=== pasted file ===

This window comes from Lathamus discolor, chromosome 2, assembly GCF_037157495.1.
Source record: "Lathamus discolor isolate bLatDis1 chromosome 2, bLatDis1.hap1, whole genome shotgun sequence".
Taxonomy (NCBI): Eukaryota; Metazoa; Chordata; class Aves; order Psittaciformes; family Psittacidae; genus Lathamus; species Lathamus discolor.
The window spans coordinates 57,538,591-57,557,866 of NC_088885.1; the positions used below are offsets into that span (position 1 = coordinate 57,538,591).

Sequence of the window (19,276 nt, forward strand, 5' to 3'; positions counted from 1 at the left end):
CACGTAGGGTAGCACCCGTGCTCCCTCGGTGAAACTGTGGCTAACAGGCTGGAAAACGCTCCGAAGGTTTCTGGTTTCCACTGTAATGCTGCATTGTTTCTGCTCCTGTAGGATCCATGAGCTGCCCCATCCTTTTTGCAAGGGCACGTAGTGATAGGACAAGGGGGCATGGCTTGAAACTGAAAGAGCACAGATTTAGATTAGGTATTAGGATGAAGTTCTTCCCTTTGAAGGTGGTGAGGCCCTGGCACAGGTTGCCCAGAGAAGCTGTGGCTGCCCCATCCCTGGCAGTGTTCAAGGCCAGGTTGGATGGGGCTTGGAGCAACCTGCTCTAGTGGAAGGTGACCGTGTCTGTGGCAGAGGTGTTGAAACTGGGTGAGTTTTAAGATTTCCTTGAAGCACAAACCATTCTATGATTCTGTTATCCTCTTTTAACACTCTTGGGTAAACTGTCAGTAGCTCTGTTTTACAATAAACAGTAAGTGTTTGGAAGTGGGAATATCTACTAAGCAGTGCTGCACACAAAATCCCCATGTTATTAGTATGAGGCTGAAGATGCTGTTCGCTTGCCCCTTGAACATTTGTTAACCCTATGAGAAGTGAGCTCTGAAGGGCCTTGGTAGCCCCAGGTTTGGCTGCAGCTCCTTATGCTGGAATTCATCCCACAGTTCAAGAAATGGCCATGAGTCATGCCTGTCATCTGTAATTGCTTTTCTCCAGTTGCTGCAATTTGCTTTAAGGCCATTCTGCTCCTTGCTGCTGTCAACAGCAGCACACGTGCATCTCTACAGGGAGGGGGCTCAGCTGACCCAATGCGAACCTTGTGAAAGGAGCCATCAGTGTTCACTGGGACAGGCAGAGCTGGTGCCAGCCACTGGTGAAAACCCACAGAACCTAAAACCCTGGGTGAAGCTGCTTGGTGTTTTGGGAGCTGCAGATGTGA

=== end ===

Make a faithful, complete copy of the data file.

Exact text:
This window comes from Lathamus discolor, chromosome 2, assembly GCF_037157495.1.
Source record: "Lathamus discolor isolate bLatDis1 chromosome 2, bLatDis1.hap1, whole genome shotgun sequence".
Taxonomy (NCBI): Eukaryota; Metazoa; Chordata; class Aves; order Psittaciformes; family Psittacidae; genus Lathamus; species Lathamus discolor.
The window spans coordinates 57,538,591-57,557,866 of NC_088885.1; the positions used below are offsets into that span (position 1 = coordinate 57,538,591).

Sequence of the window (19,276 nt, forward strand, 5' to 3'; positions counted from 1 at the left end):
CACGTAGGGTAGCACCCGTGCTCCCTCGGTGAAACTGTGGCTAACAGGCTGGAAAACGCTCCGAAGGTTTCTGGTTTCCACTGTAATGCTGCATTGTTTCTGCTCCTGTAGGATCCATGAGCTGCCCCATCCTTTTTGCAAGGGCACGTAGTGATAGGACAAGGGGGCATGGCTTGAAACTGAAAGAGCACAGATTTAGATTAGGTATTAGGATGAAGTTCTTCCCTTTGAAGGTGGTGAGGCCCTGGCACAGGTTGCCCAGAGAAGCTGTGGCTGCCCCATCCCTGGCAGTGTTCAAGGCCAGGTTGGATGGGGCTTGGAGCAACCTGCTCTAGTGGAAGGTGACCGTGTCTGTGGCAGAGGTGTTGAAACTGGGTGAGTTTTAAGATTTCCTTGAAGCACAAACCATTCTATGATTCTGTTATCCTCTTTTAACACTCTTGGGTAAACTGTCAGTAGCTCTGTTTTACAATAAACAGTAAGTGTTTGGAAGTGGGAATATCTACTAAGCAGTGCTGCACACAAAATCCCCATGTTATTAGTATGAGGCTGAAGATGCTGTTCGCTTGCCCCTTGAACATTTGTTAACCCTATGAGAAGTGAGCTCTGAAGGGCCTTGGTAGCCCCAGGTTTGGCTGCAGCTCCTTATGCTGGAATTCATCCCACAGTTCAAGAAATGGCCATGAGTCATGCCTGTCATCTGTAATTGCTTTTCTCCAGTTGCTGCAATTTGCTTTAAGGCCATTCTGCTCCTTGCTGCTGTCAACAGCAGCACACGTGCATCTCTACAGGGAGGGGGCTCAGCTGACCCAATGCGAACCTTGTGAAAGGAGCCATCAGTGTTCACTGGGACAGGCAGAGCTGGTGCCAGCCACTGGTGAAAACCCACAGAACCTAAAACCCTGGGTGAAGCTGCTTGGTGTTTTGGGAGCTGCAGATGTGA